I could see them so clearly.
Figures of beautiful, dark skinned bodies, walked up and down white, sandy beaches, their brightly colored clothing nearly masked the emptiness, which so loudly exuded from their countenance. These images waltzed in and our of my dream, but I knew.
These were Haitian women working as prostitutes in the Dominican Republic.
I began to have these types of dreams frequently. It was if the women were visiting me in my subconscious state, desperately pleading for help.
Where would I even begin?
March 2015, my heart was heavy.
My knowledge of young Haitian women trapped in lives of prostitution in the Dominican Republic only grew.
Young women seeking opportunity. Opportunity to escape poverty, abuse, or to simply find hope to offer to their families back home. Leaving everything they knew expecting to enter a land of promise, only to be greeted by the harsh realities of a culture who often times treats dogs better than their darker skinned, French-influenced neighbors.
Just when I gave up on trying to find an answer, it came in the form of a Facebook message.
A young woman, not much older than I, sent a most peculiar message. She introduced herself as a Canadian journalist, who had just spent several months doing intensive research in the Dominican Republic. The purpose of her exposé was to shed light on the innumerable amount of cases of prostitution amongst minors, and most astonishingly, an overwhelming majority of them being illegal, Haitian immigrants. She explained she had received my contact from two American missionaries working in the DR, who had told them about Jasper House and I, and wanted to know if there was anyway I could help.
There were five women in particular she had grown fond of. She had spent extended amounts of time with each of them, and wanted to believe there stories would be ones which ended in hope, rather than what statistics showed. Ranging in ages 14-34, each of their stories more heartbreaking than the next, but all beginning to put identities behind the faces who came to me in my dreams - pleading for a way out.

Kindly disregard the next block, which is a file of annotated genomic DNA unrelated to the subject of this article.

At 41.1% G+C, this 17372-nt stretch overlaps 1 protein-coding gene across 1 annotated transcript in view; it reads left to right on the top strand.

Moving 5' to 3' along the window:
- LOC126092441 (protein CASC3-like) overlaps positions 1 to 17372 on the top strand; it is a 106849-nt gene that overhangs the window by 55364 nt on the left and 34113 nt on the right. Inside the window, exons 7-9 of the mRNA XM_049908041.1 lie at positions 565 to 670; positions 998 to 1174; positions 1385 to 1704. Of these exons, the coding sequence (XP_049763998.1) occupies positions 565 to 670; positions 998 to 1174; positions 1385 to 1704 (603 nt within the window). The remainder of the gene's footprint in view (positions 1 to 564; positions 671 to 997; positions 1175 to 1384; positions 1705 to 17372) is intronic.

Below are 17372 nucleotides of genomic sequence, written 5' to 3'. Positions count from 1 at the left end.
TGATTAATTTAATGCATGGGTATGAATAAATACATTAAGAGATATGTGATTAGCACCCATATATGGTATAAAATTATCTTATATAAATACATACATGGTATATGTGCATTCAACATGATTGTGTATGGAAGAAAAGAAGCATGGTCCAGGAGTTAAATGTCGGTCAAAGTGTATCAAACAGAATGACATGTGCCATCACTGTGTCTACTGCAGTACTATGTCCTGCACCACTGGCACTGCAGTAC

Her message concluded with a fervent plea expressing her determination to find a way for each of these women to regain their sense of self and control of their lives. She had made promises to help them find a way out, and she would not leave them with false hope. At this point, Jasper House was in the most infancy of stages, and in no position to be receiving any type of residents, but I knew - this was the first piece in understanding the messages of my dream, and I was going to find a way to get these women out.
Two months later I took a trip to the Dominican Republic to meet the girls face to face. I'm not sure what I expected, but meeting four out of five of them only further confirmed what I already knew. These girls were coming home, it was only a matter of time.
Six months later...
The music blared overheard, seeming to come from a tape recording that was twenty years old. Scratchy and set to a volume louder than anyone could stand, I sat pinned against the window as three other full grown adults shared one row with my over agitated self.
Tomorrow will make this discomfort all worth it.
The day was finally here. Two of the five women were ready. Jasper House was open, and prepared to give them a new, safe place to call home.
In the morning I would be meeting the girls at the border and starting their journey of transitioning back to a land they had once left, but this time, returning with a small glimmer of hope that this time, things would be different.